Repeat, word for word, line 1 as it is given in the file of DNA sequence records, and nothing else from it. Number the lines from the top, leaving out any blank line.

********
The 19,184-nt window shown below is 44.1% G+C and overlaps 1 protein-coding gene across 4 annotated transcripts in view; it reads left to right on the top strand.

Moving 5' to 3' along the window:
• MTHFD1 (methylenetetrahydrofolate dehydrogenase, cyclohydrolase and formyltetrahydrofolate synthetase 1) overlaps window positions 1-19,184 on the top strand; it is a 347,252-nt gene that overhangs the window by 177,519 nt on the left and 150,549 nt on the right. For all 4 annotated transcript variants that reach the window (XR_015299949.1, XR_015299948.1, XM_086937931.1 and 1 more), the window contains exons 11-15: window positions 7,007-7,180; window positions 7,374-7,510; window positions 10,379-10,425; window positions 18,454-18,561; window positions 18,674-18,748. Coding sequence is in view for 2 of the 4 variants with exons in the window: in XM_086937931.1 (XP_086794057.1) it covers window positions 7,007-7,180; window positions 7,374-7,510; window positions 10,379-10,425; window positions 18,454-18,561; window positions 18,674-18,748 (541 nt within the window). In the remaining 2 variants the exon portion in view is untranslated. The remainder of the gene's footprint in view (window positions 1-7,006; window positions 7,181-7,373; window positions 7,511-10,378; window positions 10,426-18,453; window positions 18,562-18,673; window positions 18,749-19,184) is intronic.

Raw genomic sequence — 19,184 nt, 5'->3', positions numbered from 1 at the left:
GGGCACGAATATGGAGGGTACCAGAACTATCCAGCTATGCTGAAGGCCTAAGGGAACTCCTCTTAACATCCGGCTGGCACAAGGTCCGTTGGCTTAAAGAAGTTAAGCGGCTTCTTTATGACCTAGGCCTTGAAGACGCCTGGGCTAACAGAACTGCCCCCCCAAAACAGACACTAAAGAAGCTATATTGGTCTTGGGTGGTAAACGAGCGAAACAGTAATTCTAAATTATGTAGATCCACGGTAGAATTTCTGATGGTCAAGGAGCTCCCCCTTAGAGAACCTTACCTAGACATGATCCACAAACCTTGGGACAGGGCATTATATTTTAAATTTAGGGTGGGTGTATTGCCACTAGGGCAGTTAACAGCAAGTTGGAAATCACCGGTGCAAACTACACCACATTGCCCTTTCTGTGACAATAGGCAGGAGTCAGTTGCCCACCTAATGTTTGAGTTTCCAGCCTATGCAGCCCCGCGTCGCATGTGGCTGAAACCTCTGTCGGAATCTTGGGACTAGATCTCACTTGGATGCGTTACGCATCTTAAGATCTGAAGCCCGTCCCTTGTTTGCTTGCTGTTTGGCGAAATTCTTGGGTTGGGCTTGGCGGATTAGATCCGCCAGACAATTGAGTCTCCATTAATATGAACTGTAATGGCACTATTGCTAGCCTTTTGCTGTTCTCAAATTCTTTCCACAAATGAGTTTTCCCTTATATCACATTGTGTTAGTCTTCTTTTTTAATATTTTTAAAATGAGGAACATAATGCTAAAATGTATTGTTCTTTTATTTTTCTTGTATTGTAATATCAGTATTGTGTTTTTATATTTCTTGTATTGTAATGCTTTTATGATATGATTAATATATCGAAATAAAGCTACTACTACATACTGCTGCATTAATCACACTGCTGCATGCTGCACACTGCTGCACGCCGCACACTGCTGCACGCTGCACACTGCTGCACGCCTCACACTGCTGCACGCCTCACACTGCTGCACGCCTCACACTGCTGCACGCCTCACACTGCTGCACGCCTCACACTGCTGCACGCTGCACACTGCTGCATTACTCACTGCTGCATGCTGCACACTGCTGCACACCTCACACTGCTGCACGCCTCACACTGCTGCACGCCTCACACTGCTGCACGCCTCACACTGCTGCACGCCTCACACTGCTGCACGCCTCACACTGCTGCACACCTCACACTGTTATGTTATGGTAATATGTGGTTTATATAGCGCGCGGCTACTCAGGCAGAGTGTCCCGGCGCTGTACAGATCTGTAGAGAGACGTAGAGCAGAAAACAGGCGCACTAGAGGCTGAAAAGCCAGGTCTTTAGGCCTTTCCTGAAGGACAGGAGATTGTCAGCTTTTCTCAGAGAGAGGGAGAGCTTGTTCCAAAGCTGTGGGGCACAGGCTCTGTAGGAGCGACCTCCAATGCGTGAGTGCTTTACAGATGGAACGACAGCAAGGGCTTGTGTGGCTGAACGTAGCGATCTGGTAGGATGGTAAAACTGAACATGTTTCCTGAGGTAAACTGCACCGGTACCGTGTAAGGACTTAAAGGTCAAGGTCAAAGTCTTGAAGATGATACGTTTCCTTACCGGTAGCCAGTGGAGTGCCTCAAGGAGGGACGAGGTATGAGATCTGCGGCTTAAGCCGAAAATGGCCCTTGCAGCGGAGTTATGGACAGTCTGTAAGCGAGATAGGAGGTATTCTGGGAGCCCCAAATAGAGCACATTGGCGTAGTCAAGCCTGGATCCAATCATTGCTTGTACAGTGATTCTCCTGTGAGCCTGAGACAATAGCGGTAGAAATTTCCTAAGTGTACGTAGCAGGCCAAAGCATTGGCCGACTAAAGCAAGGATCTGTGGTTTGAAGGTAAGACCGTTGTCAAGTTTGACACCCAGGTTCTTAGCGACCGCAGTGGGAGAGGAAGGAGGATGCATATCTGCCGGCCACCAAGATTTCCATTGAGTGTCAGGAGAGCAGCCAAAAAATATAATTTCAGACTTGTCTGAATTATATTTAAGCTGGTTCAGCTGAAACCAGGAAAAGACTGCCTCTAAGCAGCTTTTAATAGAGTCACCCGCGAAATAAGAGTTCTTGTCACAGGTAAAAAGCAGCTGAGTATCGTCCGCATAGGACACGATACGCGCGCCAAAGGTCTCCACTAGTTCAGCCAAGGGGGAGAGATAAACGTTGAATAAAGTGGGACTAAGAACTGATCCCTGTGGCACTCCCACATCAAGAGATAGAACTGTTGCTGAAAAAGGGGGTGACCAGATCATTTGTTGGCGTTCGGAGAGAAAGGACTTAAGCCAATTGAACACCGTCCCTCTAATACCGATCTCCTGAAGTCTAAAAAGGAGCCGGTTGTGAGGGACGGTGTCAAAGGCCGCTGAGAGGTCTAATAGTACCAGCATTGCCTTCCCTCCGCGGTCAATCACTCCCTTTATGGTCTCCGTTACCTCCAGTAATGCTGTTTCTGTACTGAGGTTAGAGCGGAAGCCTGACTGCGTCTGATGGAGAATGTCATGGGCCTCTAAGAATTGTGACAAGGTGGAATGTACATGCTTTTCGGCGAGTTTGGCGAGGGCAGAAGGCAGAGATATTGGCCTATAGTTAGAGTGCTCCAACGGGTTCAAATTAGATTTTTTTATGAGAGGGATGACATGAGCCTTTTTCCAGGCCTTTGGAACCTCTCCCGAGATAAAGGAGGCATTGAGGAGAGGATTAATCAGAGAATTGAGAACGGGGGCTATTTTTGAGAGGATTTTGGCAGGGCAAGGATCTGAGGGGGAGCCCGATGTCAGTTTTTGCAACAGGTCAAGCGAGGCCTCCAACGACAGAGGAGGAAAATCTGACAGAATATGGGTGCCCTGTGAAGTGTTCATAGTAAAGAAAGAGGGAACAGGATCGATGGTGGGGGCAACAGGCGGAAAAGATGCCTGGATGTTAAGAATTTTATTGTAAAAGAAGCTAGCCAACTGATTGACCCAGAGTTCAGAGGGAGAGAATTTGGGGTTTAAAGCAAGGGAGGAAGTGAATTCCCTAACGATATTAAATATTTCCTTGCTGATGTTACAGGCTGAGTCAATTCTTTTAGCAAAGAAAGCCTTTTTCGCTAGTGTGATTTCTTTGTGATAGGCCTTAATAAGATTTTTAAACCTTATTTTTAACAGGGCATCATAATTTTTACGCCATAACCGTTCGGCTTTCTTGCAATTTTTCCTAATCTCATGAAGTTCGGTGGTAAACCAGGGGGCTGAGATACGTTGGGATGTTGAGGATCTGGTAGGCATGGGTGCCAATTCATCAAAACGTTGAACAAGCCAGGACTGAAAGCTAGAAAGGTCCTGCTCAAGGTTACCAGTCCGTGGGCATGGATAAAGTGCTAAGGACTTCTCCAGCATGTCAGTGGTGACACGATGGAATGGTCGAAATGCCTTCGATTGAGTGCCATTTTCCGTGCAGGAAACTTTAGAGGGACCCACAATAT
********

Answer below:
The 19,184-nt window shown below is 44.1% G+C and overlaps 1 protein-coding gene across 4 annotated transcripts in view; it reads left to right on the top strand.